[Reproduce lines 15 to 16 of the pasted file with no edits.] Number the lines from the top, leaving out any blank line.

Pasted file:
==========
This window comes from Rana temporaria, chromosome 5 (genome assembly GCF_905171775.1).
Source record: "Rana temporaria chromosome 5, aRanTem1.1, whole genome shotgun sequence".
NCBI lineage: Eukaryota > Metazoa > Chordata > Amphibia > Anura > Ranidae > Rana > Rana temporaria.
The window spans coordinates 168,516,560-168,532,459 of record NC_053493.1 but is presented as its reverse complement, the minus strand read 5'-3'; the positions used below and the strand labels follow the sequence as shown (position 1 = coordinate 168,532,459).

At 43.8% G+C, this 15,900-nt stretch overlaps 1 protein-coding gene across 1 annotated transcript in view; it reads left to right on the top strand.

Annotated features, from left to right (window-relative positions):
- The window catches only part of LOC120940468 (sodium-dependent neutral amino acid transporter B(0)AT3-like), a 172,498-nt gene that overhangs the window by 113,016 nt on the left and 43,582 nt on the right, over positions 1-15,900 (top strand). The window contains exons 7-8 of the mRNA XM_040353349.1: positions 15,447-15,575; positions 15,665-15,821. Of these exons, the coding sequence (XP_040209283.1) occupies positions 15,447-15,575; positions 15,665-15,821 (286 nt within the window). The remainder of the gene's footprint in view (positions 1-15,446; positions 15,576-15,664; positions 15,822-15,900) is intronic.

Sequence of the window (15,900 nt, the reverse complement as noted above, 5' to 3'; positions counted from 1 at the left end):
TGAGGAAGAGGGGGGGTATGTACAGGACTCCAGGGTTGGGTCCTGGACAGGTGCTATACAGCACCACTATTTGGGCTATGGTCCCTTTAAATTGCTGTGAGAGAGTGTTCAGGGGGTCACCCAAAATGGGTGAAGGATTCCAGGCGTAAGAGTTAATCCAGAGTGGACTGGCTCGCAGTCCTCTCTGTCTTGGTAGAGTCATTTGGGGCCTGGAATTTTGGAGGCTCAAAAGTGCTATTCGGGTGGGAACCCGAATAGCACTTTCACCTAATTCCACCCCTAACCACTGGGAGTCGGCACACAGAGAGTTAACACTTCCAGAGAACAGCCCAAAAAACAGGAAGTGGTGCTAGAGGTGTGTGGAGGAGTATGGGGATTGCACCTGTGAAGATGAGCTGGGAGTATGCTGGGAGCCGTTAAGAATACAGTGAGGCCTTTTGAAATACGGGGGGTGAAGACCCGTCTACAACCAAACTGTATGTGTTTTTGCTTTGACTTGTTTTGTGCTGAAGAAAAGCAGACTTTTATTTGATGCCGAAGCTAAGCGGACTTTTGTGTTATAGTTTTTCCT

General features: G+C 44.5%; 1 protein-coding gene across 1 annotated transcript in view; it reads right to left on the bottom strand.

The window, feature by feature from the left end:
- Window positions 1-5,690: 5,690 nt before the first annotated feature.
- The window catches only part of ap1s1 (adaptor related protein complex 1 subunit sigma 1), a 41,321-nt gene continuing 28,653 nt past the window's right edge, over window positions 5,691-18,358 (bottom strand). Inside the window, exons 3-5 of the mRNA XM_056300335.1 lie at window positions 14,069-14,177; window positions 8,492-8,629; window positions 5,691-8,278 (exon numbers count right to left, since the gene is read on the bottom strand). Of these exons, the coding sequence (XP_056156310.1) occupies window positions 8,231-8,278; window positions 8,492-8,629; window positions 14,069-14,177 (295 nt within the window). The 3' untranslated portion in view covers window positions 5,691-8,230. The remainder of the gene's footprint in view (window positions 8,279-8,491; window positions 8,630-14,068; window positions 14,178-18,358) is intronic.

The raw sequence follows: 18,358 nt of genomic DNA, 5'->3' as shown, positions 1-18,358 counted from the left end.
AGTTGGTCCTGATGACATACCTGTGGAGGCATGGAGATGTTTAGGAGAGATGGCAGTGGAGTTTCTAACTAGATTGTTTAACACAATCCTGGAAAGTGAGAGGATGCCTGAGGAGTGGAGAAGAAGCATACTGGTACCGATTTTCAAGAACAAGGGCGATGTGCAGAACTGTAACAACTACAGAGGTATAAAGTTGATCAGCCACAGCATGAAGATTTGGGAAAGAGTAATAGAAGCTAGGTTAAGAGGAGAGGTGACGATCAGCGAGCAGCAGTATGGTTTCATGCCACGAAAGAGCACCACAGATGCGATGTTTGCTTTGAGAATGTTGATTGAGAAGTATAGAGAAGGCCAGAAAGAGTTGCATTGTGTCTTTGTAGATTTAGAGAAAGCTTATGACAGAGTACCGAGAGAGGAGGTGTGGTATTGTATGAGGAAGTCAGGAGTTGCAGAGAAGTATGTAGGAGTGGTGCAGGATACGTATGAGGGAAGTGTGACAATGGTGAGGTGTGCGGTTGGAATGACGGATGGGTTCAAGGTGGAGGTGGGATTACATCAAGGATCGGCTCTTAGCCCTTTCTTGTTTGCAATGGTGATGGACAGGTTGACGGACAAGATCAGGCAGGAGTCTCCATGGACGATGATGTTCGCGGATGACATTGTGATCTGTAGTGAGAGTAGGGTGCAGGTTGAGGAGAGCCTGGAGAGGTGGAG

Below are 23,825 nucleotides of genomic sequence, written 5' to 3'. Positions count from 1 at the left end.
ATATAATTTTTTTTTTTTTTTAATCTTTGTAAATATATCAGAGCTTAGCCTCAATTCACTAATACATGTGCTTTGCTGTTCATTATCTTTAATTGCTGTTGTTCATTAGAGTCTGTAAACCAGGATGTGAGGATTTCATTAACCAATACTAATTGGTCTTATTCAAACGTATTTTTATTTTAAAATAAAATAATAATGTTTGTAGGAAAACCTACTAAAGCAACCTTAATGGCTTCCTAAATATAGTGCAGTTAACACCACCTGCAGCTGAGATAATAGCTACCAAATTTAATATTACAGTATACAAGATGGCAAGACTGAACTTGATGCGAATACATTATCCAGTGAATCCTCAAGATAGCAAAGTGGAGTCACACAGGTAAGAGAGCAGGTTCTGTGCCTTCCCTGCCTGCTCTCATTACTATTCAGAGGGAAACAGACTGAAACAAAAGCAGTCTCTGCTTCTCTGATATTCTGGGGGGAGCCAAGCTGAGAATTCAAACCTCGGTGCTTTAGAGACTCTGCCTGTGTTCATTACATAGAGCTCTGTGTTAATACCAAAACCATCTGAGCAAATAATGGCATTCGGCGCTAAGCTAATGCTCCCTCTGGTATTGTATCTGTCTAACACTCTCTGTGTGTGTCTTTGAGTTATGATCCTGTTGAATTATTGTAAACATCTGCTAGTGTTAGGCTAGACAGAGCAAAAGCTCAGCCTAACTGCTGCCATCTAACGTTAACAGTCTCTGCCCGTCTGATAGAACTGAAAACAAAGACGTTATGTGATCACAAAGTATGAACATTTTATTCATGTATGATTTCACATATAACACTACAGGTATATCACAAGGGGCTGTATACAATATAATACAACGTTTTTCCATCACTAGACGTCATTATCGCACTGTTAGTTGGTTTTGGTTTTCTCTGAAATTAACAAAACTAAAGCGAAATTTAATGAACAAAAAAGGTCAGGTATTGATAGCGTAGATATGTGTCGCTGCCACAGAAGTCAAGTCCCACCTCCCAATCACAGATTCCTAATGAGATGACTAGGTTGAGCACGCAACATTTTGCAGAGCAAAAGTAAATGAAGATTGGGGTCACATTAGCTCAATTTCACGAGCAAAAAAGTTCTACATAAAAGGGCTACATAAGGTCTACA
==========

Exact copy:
AGTTGGTCCTGATGACATACCTGTGGAGGCATGGAGATGTTTAGGAGAGATGGCAGTGGAGTTTCTAACTAGATTGTTTAACACAATCCTGGAAAGTGAGAGGATGCCTGAGGAGTGGAGAAGAAGCATACTGGTACCGATTTTCAAGAACAAGGGCGATGTGCAGAACTGTAACAACTACAGAGGTATAAAGTTGATCAGCCACAGCATGAAGATTTGGGAAAGAGTAATAGAAGCTAGGTTAAGAGGAGAGGTGACGATCAGCGAGCAGCAGTATGGTTTCATGCCACGAAAGAGCACCACAGATGCGATGTTTGCTTTGAGAATGTTGATTGAGAAGTATAGAGAAGGCCAGAAAGAGTTGCATTGTGTCTTTGTAGATTTAGAGAAAGCTTATGACAGAGTACCGAGAGAGGAGGTGTGGTATTGTATGAGGAAGTCAGGAGTTGCAGAGAAGTATGTAGGAGTGGTGCAGGATACGTATGAGGGAAGTGTGACAATGGTGAGGTGTGCGGTTGGAATGACGGATGGGTTCAAGGTGGAGGTGGGATTACATCAAGGATCGGCTCTTAGCCCTTTCTTGTTTGCAATGGTGATGGACAGGTTGACGGACAAGATCAGGCAGGAGTCTCCATGGACGATGATGTTCGCGGATGACATTGTGATCTGTAGTGAGAGTAGGGTGCAGGTTGAGGAGAGCCTGGAGAGGTGGAG

Below are 23,825 nucleotides of genomic sequence, written 5' to 3'. Positions count from 1 at the left end.